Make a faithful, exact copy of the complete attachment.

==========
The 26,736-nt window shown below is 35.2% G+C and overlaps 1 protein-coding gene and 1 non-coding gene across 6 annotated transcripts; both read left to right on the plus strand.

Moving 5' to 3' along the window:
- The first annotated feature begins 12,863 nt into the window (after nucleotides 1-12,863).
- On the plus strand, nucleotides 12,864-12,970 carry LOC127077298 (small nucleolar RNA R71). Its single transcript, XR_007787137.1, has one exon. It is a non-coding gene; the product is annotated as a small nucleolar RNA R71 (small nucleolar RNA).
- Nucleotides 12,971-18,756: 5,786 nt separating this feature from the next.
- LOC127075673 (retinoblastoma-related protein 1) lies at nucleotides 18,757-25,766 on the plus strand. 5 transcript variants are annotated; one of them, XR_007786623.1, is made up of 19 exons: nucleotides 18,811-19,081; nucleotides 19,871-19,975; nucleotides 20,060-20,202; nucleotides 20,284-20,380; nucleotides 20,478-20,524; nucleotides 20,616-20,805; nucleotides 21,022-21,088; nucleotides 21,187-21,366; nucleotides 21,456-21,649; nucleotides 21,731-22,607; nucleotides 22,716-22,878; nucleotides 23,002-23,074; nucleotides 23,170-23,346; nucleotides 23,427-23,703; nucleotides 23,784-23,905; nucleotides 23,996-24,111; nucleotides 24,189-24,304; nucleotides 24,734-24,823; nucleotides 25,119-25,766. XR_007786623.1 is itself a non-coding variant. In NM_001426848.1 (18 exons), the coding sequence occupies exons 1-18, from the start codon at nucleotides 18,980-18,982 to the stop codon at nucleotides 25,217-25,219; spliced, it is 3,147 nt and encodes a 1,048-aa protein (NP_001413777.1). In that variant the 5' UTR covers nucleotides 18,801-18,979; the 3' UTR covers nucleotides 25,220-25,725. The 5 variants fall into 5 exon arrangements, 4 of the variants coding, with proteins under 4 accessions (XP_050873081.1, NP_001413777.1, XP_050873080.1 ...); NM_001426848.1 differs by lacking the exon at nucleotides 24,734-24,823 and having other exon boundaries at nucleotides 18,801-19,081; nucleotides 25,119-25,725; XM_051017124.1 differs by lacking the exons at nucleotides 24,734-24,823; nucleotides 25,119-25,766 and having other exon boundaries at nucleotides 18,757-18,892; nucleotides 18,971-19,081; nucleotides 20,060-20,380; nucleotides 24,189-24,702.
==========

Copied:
The 26,736-nt window shown below is 35.2% G+C and overlaps 1 protein-coding gene and 1 non-coding gene across 6 annotated transcripts; both read left to right on the plus strand.

Moving 5' to 3' along the window:
- The first annotated feature begins 12,863 nt into the window (after nucleotides 1-12,863).
- On the plus strand, nucleotides 12,864-12,970 carry LOC127077298 (small nucleolar RNA R71). Its single transcript, XR_007787137.1, has one exon. It is a non-coding gene; the product is annotated as a small nucleolar RNA R71 (small nucleolar RNA).
- Nucleotides 12,971-18,756: 5,786 nt separating this feature from the next.
- LOC127075673 (retinoblastoma-related protein 1) lies at nucleotides 18,757-25,766 on the plus strand. 5 transcript variants are annotated; one of them, XR_007786623.1, is made up of 19 exons: nucleotides 18,811-19,081; nucleotides 19,871-19,975; nucleotides 20,060-20,202; nucleotides 20,284-20,380; nucleotides 20,478-20,524; nucleotides 20,616-20,805; nucleotides 21,022-21,088; nucleotides 21,187-21,366; nucleotides 21,456-21,649; nucleotides 21,731-22,607; nucleotides 22,716-22,878; nucleotides 23,002-23,074; nucleotides 23,170-23,346; nucleotides 23,427-23,703; nucleotides 23,784-23,905; nucleotides 23,996-24,111; nucleotides 24,189-24,304; nucleotides 24,734-24,823; nucleotides 25,119-25,766. XR_007786623.1 is itself a non-coding variant. In NM_001426848.1 (18 exons), the coding sequence occupies exons 1-18, from the start codon at nucleotides 18,980-18,982 to the stop codon at nucleotides 25,217-25,219; spliced, it is 3,147 nt and encodes a 1,048-aa protein (NP_001413777.1). In that variant the 5' UTR covers nucleotides 18,801-18,979; the 3' UTR covers nucleotides 25,220-25,725. The 5 variants fall into 5 exon arrangements, 4 of the variants coding, with proteins under 4 accessions (XP_050873081.1, NP_001413777.1, XP_050873080.1 ...); NM_001426848.1 differs by lacking the exon at nucleotides 24,734-24,823 and having other exon boundaries at nucleotides 18,801-19,081; nucleotides 25,119-25,725; XM_051017124.1 differs by lacking the exons at nucleotides 24,734-24,823; nucleotides 25,119-25,766 and having other exon boundaries at nucleotides 18,757-18,892; nucleotides 18,971-19,081; nucleotides 20,060-20,380; nucleotides 24,189-24,702.